In Malaysia, Mike and I took a tri-shaw ( a three wheeled bicycle rickshaw) to a place called Line Clear. Their specialty is nasi kandar, which a large plate of rice with your choice of a dozen or more toppings. We chose chicken, beef, spicy lamb, a variety of veggies with a few kinds of curry sauce poured over the pile of already spicy, flavorful food. It was the only time in our street food experience that we ate too much and the cost of the meal was over $5.00, including beer, since you paid according to the toppings chosen. If we would have selected two or three, like the other patrons, rather than asking for the works, our cost would have been less than $3.00.
The ambience of Line Clear is typical of more "upscale" street food vendors. They had tables, chairs(plastic) and a partial roof, made from tin and cloth. Line Clear is in a small alley very near the local mosque. The people who worked their lived at the end of the alley. Their children played around us as we ate. During dinner the already exotic atmosphere was enhanced by the muezzin's call to the evening prayer. For those of you that have not traveled to a Moslem country, there is nothing quite like the sound, particularly when there are many mosques nearby and you can hear many versions of the call at the same time, but at various distances. For the full experience, try Cairo with hundreds of mosques or Istanbul near the Blue Mosque and Hagia Sophia were the muezzins of each regularly compete in an amplified "battle of the muezzins". After the muezzin serenade, we were entertained by two cats chasing one another across the tin roof. I think if one would have caught the other we would have had a different sort of music.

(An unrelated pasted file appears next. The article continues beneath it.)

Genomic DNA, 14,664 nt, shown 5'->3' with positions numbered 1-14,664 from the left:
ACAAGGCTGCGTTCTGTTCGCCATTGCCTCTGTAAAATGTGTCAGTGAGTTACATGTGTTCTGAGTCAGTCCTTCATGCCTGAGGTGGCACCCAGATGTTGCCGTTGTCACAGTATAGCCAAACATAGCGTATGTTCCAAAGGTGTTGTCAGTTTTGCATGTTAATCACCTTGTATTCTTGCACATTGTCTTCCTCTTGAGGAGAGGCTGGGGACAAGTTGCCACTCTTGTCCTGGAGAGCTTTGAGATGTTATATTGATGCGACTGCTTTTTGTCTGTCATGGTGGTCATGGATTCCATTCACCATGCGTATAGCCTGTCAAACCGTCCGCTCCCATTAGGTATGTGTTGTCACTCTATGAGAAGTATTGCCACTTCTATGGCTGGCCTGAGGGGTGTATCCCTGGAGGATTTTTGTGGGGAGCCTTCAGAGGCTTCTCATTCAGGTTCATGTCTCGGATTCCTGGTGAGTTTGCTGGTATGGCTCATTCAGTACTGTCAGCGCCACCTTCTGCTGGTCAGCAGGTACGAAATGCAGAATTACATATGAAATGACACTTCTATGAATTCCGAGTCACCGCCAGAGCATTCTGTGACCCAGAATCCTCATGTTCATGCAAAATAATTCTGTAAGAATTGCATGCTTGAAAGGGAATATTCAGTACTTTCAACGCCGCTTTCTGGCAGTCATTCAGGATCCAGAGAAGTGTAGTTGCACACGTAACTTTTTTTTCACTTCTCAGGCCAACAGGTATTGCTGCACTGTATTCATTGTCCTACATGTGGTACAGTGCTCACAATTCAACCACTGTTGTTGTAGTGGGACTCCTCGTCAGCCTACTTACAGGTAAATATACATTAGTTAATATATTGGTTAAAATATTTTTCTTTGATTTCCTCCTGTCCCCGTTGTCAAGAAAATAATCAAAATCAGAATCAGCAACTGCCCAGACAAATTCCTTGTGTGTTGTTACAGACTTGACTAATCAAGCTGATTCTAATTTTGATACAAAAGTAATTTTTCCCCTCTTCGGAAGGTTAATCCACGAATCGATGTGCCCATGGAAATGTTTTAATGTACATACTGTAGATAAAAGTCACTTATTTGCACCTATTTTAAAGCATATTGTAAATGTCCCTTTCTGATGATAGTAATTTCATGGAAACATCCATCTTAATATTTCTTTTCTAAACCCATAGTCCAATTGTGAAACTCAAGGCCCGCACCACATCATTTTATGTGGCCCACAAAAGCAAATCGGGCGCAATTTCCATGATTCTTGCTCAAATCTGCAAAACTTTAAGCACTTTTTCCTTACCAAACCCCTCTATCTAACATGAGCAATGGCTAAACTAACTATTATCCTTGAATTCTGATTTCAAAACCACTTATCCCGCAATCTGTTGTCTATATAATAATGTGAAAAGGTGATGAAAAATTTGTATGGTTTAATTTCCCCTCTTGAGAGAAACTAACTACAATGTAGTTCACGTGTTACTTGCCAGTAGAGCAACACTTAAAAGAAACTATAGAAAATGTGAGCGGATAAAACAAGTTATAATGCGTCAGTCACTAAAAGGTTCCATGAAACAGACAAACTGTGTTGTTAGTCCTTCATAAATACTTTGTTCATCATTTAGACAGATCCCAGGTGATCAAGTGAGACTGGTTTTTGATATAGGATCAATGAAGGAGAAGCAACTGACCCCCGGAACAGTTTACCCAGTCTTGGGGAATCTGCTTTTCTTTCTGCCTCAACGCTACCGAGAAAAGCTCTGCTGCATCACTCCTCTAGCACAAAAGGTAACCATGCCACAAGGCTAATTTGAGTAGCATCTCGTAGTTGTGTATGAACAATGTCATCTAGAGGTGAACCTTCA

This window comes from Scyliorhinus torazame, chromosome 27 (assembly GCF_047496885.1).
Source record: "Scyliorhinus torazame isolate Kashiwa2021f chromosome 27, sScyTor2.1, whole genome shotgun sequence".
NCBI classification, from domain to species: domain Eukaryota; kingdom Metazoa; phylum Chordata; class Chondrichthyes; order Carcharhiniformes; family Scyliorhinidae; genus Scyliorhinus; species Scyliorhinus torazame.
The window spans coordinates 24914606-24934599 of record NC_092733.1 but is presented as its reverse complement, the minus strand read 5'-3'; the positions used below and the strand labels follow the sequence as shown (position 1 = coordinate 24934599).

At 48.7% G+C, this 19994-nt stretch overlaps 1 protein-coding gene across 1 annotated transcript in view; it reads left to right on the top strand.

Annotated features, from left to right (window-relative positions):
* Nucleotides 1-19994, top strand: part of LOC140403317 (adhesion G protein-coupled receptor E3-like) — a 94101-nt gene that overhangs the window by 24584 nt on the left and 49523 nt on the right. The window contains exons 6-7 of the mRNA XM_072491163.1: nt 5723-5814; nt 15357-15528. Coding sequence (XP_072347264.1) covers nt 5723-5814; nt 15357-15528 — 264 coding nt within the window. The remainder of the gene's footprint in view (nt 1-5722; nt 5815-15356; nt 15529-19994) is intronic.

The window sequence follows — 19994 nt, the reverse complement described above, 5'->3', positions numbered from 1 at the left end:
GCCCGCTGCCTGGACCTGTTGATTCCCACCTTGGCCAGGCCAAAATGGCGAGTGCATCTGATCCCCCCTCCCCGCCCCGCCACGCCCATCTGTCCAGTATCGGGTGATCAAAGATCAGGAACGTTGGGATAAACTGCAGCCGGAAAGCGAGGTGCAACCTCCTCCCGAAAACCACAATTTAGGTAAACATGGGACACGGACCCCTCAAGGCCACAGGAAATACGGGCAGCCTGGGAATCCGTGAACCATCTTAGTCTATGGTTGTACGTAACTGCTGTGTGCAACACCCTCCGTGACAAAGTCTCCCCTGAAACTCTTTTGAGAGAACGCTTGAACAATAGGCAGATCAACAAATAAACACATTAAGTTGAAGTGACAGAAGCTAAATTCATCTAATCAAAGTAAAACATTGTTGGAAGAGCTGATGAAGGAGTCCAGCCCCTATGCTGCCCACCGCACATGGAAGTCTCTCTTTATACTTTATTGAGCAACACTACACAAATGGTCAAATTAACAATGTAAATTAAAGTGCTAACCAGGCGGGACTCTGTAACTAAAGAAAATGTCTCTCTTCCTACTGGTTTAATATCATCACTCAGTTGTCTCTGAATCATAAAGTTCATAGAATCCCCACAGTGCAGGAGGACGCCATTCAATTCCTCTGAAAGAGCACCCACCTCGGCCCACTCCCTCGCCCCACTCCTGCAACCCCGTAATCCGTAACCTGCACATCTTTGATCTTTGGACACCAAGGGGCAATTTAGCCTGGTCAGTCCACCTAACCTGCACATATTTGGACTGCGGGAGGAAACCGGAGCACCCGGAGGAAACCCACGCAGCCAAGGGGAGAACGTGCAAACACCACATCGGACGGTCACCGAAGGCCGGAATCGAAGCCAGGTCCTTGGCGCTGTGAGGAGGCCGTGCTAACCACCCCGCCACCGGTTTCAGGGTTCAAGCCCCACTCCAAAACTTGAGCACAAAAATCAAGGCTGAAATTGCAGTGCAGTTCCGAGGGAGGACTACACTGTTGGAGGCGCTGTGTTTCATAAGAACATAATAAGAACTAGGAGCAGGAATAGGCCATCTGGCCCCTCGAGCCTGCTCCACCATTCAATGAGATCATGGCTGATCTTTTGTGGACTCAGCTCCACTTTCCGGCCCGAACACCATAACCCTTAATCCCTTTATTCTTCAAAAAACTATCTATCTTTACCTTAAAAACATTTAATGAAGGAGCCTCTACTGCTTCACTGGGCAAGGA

Most westerners are wary of eating at Asian street vendors because concerns about hygiene. My thinking is that at a vendor I can see everything. The food is cooked in front of me. In a restaurant kitchen, I have no idea about the state of cleanliness or the food storage and preparation. I never got sick after eating at a street vendor, but then I never got sick eating at a restaurant. The only negative experience I had eating at such places was in Beijing. I walked to a street known(at least in English) as the "Snack Street". It was just a street of food vendors in the middle of the city. The fare offered was interesting. There was spicy tofu, ribs with various sauces, various duck parts and one "bug" stand. The bugs and worms offered were fairly common, but fresh. For example, the scorpion stick had four or five live scorpions attached. They were active until placed on the grill when they became very active for a few seconds, then all activity ceased, other than some snapping and crackling. Having already sampled scorpions and the other live food, I opted for the seahorse on a stick. It wasn't alive, so not as fresh as the bugs, but how could I resist. I had never seen seahorse on a stick before and likely would not again. It would be an understatement to say that the little critter had a very strong fishy flavor. My brother complained for two days that my breathe smelled like a fish tank that hadn't been cleaned for a month.